Carving out the lines of visual intimacy in the story of a Chinese artist and collector
The Chinese in Africa / Africans in China Research Network Conference Organising Committee in collaboration with the Centre for Cultural Research and Development at the Department of Cultural Studies, Lingnan University, Hong Kong; and the Institute for Emerging Markets Studies at HKUST.
CAAC2021 9th Online Mini-symposium : Distances and Intimacies
Online Session via Zoom
This paper explores the ways visual intimacy is performed and enabled by the agency of knives in art making and art appreciation by a Chinese artist and collector who lives between South Africa and China. Based on a biographical study of Li Shudi, it demonstrates the use of the knife physically and metaphorically in facilitating multiple accesses of proximity that pulls together traces of informal, obscured interconnections of ordinary individuals in the South (Baasch, Folárànmí, Koide, Kakande and Simbao 2020). The use of a knife, on the one hand, provides “restorable reach” (Schutz and Luckmann, 1973) to Li’s memory of carving Mao’s profile during the Chinese Cultural Revolution and it also provides a link to his vulnerable experience of working as a graphic designer in a Taiwanese owned carpet factory in South Africa, where he carved patterns on the handle of a knife and used it as a means of protection. On the other hand, it also provides a reflective reach to the learning experience with his lecturer Liu Tiehua (1917- 1997), who was one of the primary artists in the Modern Woodcut Movement in China (1930-40s), and to his print collecting practices in South Africa. A sense of visual intimacy is activated by Li as he carries the bold and often crude lines of Liu’s style in woodcarving and the spirit of an emotional rawness and humility with him in art making and collecting practices in South Africa. The paper substantiates the visual intimacy by interweaving visual analysis of Li's collection of Japanese prints, and artworks of a South African community artist Edith Bukani as well as Li’s artworks. It proposes the visual intimacy maintained by individuals like Li Shudi as a new way of seeing the obscured and complex co-presence of informality, proximity, and mobility within the broad discourse of China-Africa contacts.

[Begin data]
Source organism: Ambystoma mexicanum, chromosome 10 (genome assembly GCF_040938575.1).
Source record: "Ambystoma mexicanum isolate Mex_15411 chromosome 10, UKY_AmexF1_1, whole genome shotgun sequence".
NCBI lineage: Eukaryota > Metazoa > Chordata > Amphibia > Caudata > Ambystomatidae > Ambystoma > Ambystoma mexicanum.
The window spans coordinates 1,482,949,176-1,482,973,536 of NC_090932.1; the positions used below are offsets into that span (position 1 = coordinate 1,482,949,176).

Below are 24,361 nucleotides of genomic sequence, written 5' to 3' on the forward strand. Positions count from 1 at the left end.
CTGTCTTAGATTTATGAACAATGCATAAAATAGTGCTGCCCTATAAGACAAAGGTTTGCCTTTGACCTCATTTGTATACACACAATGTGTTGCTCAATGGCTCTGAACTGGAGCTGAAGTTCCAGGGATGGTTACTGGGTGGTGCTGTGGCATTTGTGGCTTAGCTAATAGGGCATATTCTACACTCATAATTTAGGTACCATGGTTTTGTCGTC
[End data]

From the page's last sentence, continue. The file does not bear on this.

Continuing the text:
Hu, B. (2022, January 21). Carving out the lines of visual intimacy in the story of a Chinese artist and collector [Video podcast]. Retrieved from https://commons.ln.edu.hk/videos/935/